College of St. Benedict/St. John’s University Biology Department (Collegeville, MN 56321)

Saint John's Maple Syrup - website

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Natural History of Maple Syrup

Biology 373 (Special Topics in Biology)


Instructor:      Stephen G. Saupe, Ph.D. (call me Steve, Dr. Saupe, or whatever feels most  comfortable to you)
Office PENGL 335
Phone:   (320) 363-2782
Office Hours:     available on-line
email Address:
Home Page:


Course Description:  A springtime ritual throughout the NE United States is the production of maple syrup from the sap of the sugar maple tree.  Since 1942, the monks of St. John's and their friends, have produced syrup.  This course provides an introduction to the history of the maple syrup making and the methods used to produce syrup, with a special emphasis on St. John's.  In addition, we will discuss the biological and chemical principles underlying the production of sap and syrup. Pre-requisites:  two courses in biology (i.e., Biol121, 221)


Course Objectives The primary goal of this course is to provide students with an understanding of the process of making maple syrup.  Upon completion of this course the student will be able to: 

1.       describe the history of maple syrup production

2.       identify common trees, including sugar maple, by bark, buds and winter characteristics

3.       use a dichotomous key to identify trees in the winter

4.       describe the mechanism of sap flow in maple trees and explain how it differs from normal methods of water transport in plants

5.       describe the chemistry of maple sap and syrup

6.       describe techniques used to produce syrup from the sap of the maple tree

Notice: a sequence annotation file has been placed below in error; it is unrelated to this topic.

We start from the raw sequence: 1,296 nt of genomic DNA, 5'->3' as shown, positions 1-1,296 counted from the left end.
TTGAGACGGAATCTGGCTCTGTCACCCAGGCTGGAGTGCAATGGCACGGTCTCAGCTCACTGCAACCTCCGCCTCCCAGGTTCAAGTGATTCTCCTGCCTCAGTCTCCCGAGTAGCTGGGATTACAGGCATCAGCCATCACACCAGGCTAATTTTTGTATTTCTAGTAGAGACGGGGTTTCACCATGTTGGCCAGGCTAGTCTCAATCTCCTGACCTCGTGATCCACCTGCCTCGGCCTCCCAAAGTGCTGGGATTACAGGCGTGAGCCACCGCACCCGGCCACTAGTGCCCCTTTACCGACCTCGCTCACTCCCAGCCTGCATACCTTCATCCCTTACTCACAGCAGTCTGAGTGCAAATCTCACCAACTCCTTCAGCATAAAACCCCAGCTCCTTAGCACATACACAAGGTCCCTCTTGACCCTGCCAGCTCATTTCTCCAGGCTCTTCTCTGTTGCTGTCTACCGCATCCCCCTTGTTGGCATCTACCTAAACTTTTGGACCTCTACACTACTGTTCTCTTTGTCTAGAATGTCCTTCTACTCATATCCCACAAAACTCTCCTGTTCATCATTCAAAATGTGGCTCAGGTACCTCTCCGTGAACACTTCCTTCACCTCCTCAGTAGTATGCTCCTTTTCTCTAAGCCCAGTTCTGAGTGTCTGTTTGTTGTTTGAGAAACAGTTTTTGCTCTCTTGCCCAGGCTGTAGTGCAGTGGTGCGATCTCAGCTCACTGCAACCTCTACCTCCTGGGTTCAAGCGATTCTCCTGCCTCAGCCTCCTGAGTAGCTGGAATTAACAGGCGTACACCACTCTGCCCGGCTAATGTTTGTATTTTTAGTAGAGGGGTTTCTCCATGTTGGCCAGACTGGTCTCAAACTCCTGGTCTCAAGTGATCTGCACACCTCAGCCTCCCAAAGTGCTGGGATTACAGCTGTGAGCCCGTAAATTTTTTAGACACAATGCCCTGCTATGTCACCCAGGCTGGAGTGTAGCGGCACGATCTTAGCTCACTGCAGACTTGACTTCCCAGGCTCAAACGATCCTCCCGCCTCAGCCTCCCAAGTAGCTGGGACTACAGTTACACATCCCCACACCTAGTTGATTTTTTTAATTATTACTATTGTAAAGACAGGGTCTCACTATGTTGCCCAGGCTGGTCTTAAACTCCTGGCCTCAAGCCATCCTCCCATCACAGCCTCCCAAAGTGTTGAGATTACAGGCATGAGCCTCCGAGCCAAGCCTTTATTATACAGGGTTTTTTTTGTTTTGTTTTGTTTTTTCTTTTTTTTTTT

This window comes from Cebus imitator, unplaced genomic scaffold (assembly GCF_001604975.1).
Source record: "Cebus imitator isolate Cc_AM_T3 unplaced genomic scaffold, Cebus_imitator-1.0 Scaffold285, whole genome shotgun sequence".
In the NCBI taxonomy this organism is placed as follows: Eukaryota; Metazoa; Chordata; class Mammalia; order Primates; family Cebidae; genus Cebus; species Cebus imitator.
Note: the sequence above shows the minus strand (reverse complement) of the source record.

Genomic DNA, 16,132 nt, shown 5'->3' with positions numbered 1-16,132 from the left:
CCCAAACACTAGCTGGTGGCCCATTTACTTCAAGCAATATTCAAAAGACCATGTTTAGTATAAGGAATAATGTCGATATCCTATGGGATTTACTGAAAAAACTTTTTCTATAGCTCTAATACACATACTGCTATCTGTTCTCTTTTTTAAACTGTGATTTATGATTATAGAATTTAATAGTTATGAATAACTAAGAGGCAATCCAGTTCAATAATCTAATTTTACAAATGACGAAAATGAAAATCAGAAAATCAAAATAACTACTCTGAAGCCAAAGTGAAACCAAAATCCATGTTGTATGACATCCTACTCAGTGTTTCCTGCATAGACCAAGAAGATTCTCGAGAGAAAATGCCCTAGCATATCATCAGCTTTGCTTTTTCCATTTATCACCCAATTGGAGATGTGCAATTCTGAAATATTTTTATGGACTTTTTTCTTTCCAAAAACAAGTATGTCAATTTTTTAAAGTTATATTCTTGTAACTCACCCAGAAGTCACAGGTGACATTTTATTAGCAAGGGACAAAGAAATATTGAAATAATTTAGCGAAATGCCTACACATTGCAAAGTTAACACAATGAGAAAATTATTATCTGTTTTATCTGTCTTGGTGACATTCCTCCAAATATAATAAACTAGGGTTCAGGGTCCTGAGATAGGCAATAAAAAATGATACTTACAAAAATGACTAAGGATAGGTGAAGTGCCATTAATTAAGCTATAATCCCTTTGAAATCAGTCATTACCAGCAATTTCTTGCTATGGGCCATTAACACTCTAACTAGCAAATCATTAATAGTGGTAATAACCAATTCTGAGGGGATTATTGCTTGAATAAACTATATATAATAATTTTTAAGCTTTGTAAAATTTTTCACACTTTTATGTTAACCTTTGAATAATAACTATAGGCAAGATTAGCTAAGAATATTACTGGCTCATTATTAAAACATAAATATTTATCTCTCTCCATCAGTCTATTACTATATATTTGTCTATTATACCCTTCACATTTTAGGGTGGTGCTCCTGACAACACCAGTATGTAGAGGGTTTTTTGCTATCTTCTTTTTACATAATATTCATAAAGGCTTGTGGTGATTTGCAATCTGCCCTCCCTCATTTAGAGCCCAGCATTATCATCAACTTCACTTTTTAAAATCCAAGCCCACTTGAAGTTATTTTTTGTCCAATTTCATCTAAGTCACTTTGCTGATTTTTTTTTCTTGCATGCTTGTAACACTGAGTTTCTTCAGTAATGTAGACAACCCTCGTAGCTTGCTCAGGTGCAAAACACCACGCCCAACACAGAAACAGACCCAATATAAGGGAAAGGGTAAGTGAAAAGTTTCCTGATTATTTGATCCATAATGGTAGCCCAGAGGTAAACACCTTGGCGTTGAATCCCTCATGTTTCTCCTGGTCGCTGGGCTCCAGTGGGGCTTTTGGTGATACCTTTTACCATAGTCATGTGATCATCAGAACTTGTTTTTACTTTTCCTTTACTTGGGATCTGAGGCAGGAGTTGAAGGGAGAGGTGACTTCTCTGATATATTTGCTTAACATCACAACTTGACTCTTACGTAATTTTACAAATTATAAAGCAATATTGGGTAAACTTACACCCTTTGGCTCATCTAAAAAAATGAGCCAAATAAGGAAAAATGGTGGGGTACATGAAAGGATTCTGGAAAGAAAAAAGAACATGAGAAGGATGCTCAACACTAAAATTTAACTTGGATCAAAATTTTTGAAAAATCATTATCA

7.       explain the specific methods of syrup production at St. John’s


Class Time/Place This class meets odd days (1-3-5) during C Mod (Mar 10 – Apr 1) from 4:20 – 5:30 PM in PENGL 325.  You are expected to participate in "Tapping Day" (Saturday, Mar 14) and one "Festival Day" (Mar 28 or April 4).


Text Koelling, MR, RB Heiligmann, TD Perkins (2006) North American Maple Syrup Producers Manual.  Second edition.  Bulletin 856.  Produced by Ohio State University Extension in cooperation with the North American Maple Syrup Council.  Available at the St. John’s Bookstore.


Course Syllabus/Schedule







Mar 10 (T)

Welcome; Brief history of maple syruping; Overview of maple syrup production at St. John's

Ch 1 & 2; PPT in Moodle

12 (Th)

Maple trees:  biology, management, winter tree ID

Ch 3 & 5

14 (S) Tapping Day  

16 (M)

Biology of maple sap flow & plant water transport

pp 81-83; Biology of maple sap flow (lab for Biol327)


18 (W)

Sap & Syrup Production

Ch 6, 7, 8

20 (F)

Tour - St. John's Maple Syrup Operation

Ch 12

24 (T)

Tour of Wildwood Ranch Maple Syrup Operation - by Tom & Shelly Carlson



26 (Th)

Chemistry of maple sap and syrup; Maple Products

Appendix 2; Ch 9

28 (S) Saint John's Maple Syrup Festival #1  

30 (M)



Apr 1 (W)




Apr 4 (S)

Saint John's Maple Syrup Festival #2


 (note: two class periods were left free to compensate for time at the sugar bush)


Evaluation Grades will be determined on the basis of your performance on:

  1. Exam/quizzes:   There will be a series of quizzes/exams to be completed.

  2. Attendance:  Students are expected to attend all scheduled sessions.  Each unexcused absence will lower your grade by one letter.

  3. Festival Presentation/Project:  Students will be required to lead an educational tour during one of the Saint John's Maple Syrup Festivals or other educational class/tour sponsored by the St. John's Arboretum.  You will develop a brief  presentation about one of the following:  How to tap a tree (including various methods); How the Saint John's evaporator works; How to determine the sugar concentration of sap and the Rule of 86; Why maple trees produce sap in the springtime and the conditions that favor sap flow;  How to recognize maple and other trees in the winter; History of maple syrup making.  Before giving the presentation in public, you will do a test run with me (or other syrup-maker). 

Grades will be assigned based upon the percentage of total points accumulated according to the following scale: 100 - 90% = A; 89 - 87% = AB; 86 - 80% = B; 79 - 77% = BC; 76 - 70% = C;  69- 67% = CD; 66 - 60% = D; below 59% = F.  Attendance is mandatory; one unexcused absence will lower your grade by a letter.



References/Resources (the public folder for our course contains assorted other articles)

State Maple Syrup Organizations:

Other Resources:

Other Maple Courses:




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Last updated:  03/29/2009     � Copyright  by SG Saupe